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Palais Coburg

This grand, luxurious Vienna palace-hotel boasts one of the world’s best wine lists—an exhaustive choice of old vintages from all over the world that runs to thousands of bins.
Coburgbastei 4, 1010 Wien | +43 1 51 81 82 00 | |

Hotel Rathaus Wien Wine & Design

With its clean-line modernist interior, this stylish Vienna hotel has been designed with wine in mind at all times, with each suite named after a famous Austrian winemaker.
Lange Gasse 13, 1080 Wien | +43 14 00 11 22 | |

Loisium Wine & Spa Resort

Strikingly designed modernist hotel set among the vines in Langenlois in Kamptal, offering a wine spa, a wine shop with cellar-door prices, and a restaurant serving local cuisine.
Loisiumallee 2, 3550 Langenlois | +43 2 73 47 71 00 | |

Ad Vineas Gästehaus

A lovely 17-room guesthouse run by historic Wachau producer Nikolaihof, offering a convenient base for visiting not only the estate’s winery and restaurant but the whole  of the region.
Kainstrasse 14, 3512 Mautern, Wachau | +43 67 64 33 18 28 | |

Gut Purbach

This stylish Burgenland inn combines a well-regarded restaurant, where traditional local dishes are given a French twist, with a hotel featuring artwork-decorated rooms.
Hauptgasse 64, 7083 Purbach | +43 2 68 35 60 86 |

For more restaurants with award-winning wine lists click here.

Domäne Wachau

One of the world’s leading cooperatives, Domäne Wachau is the major player in the region from which it takes its name and offers an extensive tasting and tour of its Baroque and modern cellars.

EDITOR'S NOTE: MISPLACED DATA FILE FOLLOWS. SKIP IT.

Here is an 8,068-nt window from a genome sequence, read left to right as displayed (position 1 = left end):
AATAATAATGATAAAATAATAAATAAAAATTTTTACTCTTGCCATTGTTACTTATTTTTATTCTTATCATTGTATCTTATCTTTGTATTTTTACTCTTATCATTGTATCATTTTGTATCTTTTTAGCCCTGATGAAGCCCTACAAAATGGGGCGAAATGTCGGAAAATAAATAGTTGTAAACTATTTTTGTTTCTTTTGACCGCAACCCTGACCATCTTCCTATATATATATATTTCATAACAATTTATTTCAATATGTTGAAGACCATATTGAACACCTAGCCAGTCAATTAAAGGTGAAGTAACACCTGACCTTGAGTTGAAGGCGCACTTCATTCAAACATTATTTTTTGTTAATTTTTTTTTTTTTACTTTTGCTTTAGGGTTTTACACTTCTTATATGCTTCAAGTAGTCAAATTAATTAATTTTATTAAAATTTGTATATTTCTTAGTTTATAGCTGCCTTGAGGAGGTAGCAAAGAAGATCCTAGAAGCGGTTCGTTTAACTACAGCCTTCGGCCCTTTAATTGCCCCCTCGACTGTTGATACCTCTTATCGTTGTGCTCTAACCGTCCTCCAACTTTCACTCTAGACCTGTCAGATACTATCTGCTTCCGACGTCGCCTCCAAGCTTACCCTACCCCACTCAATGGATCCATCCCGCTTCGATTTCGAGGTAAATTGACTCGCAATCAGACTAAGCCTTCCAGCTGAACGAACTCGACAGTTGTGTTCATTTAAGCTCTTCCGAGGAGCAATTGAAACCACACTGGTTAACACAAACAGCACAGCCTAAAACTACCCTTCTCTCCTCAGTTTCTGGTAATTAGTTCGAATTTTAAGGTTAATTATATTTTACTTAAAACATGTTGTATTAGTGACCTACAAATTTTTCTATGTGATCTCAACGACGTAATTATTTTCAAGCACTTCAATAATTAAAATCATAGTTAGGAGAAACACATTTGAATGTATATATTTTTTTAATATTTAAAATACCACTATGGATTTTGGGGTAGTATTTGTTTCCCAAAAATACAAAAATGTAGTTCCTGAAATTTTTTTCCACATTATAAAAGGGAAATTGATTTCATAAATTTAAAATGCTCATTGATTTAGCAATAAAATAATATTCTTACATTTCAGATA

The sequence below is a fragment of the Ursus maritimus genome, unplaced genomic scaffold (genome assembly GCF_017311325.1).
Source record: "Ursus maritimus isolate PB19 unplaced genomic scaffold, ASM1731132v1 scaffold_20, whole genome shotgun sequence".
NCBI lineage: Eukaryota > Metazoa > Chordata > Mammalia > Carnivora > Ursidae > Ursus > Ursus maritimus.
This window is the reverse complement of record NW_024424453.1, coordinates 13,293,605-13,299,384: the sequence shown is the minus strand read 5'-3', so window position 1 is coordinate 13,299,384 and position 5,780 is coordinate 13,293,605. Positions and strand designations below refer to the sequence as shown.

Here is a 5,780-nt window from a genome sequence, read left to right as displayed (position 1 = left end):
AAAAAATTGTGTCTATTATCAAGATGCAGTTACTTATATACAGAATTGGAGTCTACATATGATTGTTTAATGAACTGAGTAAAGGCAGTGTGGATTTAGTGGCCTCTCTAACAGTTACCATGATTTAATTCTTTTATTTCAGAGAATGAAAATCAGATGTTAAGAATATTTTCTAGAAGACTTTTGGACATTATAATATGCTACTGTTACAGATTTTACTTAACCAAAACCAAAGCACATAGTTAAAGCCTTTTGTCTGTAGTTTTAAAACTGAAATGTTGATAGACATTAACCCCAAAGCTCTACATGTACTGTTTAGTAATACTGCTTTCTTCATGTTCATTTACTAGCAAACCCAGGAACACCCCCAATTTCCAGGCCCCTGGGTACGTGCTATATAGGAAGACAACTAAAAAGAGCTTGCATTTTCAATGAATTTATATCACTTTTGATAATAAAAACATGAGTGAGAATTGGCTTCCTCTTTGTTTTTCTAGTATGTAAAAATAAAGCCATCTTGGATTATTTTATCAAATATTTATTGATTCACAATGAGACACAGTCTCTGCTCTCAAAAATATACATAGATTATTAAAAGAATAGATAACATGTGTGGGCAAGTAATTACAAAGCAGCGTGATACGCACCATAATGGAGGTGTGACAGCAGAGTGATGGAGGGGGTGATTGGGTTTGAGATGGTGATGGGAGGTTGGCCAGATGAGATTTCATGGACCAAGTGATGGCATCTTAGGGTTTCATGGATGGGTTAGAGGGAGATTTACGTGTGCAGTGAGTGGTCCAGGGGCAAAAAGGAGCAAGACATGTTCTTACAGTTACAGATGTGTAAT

Dürnstein 107, 3601 Dürnstein | +43 27 11 371 | |


Make an appointment to visit this leading biodynamic producer, a red-wine specialist in Burgenland, with its beautiful vineyard stretching out behind the winery.
St Andräer Strasse 7, 7132 Frauenkirchen | +43 2 17 22 44 00 | |

FX Pichler

One of the big names of Wachau white wine. A highlight of an appointment (booked in advance) at FX Pichler is the stunning modernist winery, with views across the vineyards.
Oberloiben 57, 3601 Dürnstein, Wachau | +43 2 73 28 53 75 |

Weingut Wieninger

A leading light of the renaissance of Wiener Gemischter Satz, Vienna’s Fritz Wieninger winery has breathtaking views across the capital from the city’s Nussberg district. It’s a perfect introduction to the Heuriger culture.
Stammersdorfer Strasse 31, 1210 Wien | +43 12 90 10 12 |

Weingut Bründlmayer

Leading Kamptal winery in Langenlois, 70km (45 miles) northwest of Vienna, with a high reputation for Grüner Veltliner and Riesling, as well as making some of Austria’s best sparkling wines.
Zwettlerstrasse 23, 3550 Langenlois | +43 2 73 42 17 20 |